The NSW curriculum is up for debate, and a key influencer lent an ear to St Johns Catholic High School teachers and students on Thursday.
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NSW Education Standards Authority (NESA) CEO David De Carvalho visits several schools each term to hear input from teachers and students about the curriculum.
He took a particular interest in the program St Johns has developed for its Indigenous students.
He spent an hour with Aboriginal students and even picked up some didgeridoo basics.
“I was just so impressed with the depth of understanding of local Indigenous culture and the pride with which the students here carry their culture and the understanding of their history,” he said.
Mr De Carvalho would like to see a similar learning model adopted across the state.
“NESA is in the middle of doing a statewide consultation into our own own organisational commitment to Aboriginal education,” he said.
“We’re travelling around the state, talking to teachers, students and Aboriginal communities about that, I think it’s really important.”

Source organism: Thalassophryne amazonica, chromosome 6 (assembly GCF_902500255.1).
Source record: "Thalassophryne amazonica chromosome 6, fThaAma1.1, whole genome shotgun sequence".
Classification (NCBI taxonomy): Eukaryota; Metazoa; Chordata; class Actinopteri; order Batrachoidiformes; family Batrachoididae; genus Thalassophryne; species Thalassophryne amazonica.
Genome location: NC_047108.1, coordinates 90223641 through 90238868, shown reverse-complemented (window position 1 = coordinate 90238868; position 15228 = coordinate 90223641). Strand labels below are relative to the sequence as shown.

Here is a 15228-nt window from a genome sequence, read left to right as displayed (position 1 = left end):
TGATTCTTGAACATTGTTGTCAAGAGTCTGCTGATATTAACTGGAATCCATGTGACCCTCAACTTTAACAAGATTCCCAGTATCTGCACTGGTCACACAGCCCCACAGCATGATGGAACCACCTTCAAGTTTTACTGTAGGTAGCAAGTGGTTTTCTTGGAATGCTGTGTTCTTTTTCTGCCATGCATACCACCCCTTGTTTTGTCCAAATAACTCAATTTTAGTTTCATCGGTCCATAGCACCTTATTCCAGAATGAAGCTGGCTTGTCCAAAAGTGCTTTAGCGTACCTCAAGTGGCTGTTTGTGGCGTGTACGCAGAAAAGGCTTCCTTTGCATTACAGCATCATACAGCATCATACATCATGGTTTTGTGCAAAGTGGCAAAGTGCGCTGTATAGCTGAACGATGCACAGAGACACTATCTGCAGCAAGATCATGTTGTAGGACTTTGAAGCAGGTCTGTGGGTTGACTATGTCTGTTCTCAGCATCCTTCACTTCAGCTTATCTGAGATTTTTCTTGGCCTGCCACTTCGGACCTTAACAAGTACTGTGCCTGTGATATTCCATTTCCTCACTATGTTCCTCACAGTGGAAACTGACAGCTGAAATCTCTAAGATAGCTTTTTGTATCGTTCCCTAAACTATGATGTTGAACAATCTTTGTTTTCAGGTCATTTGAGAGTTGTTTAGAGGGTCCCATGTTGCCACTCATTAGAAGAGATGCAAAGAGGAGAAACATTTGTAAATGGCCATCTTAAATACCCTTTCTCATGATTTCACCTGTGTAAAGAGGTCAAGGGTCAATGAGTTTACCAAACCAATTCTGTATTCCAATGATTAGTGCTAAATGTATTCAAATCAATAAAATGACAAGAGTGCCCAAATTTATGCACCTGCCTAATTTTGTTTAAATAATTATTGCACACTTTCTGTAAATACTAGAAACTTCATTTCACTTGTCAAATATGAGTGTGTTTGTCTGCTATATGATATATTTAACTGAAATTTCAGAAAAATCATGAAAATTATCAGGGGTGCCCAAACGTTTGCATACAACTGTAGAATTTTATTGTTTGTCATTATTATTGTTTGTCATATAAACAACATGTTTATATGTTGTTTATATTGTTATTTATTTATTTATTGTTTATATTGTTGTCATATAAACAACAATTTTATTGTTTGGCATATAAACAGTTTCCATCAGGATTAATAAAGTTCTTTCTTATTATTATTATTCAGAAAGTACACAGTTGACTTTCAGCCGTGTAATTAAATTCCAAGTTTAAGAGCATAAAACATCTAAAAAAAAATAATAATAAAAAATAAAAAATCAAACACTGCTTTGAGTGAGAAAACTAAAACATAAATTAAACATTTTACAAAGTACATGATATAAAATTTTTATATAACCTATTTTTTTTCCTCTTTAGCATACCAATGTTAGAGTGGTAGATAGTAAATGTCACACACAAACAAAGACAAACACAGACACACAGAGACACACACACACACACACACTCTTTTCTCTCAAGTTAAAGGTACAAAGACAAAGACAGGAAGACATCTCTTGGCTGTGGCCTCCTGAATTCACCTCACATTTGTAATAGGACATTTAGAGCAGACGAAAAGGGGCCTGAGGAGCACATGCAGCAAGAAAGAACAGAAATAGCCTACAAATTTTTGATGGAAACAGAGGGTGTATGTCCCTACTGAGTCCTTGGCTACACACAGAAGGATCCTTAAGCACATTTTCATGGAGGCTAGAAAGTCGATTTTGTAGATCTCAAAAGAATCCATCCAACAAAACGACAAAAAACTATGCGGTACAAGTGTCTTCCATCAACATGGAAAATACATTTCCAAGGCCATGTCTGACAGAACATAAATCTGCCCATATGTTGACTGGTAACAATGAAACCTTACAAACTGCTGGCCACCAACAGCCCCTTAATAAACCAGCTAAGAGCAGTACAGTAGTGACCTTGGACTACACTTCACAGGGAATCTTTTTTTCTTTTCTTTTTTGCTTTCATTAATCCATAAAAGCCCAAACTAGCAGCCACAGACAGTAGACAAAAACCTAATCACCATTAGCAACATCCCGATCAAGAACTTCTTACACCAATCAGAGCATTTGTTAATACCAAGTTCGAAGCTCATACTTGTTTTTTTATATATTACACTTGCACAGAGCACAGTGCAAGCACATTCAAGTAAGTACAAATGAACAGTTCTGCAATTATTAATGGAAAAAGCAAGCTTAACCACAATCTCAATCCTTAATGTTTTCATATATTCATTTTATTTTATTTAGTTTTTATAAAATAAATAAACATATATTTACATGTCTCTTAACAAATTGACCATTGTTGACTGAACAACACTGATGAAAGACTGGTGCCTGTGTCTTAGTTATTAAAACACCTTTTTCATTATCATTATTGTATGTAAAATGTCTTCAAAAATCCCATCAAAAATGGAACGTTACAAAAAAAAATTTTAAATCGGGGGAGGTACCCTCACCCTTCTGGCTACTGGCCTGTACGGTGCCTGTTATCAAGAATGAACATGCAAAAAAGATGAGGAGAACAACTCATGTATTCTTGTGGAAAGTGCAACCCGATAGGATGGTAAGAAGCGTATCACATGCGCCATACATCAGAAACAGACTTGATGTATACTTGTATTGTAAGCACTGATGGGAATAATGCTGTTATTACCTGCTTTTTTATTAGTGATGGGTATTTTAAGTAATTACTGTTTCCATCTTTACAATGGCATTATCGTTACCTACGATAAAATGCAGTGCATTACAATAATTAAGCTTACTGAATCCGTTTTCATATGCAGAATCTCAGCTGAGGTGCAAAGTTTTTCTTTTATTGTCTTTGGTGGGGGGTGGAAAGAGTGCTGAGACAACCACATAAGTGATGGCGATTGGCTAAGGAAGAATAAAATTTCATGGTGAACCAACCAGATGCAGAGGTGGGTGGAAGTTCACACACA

NESA has recently made changes to the HSC syllabus.
“I’m always interested to hear how we can do our job a bit better,” Mr De Carvalho said.
“Most teachers we speak to about the recently released HSC courses are pleased with the changes we’ve made, the fact we’re focusing on greater depth of understanding rather than breadth, we’re introducing less school-based assessments so students have more opportunity to do learning rather than simply being assessed all the time.”
There are more changes to come.
“Our current technology course still refers to floppy discs so it’s a bit outdated,” he said.
“Teachers are looking forward to the updated course.”
He expects to play an active role in the impending NAPLAN review.
“The education council has commissioned a review on the way results are reported on the My Schools website, I think that review will look into how questions are structured and the syllabus, and that review is something we’ll be involved in pretty actively,” Mr De Carvalho said.
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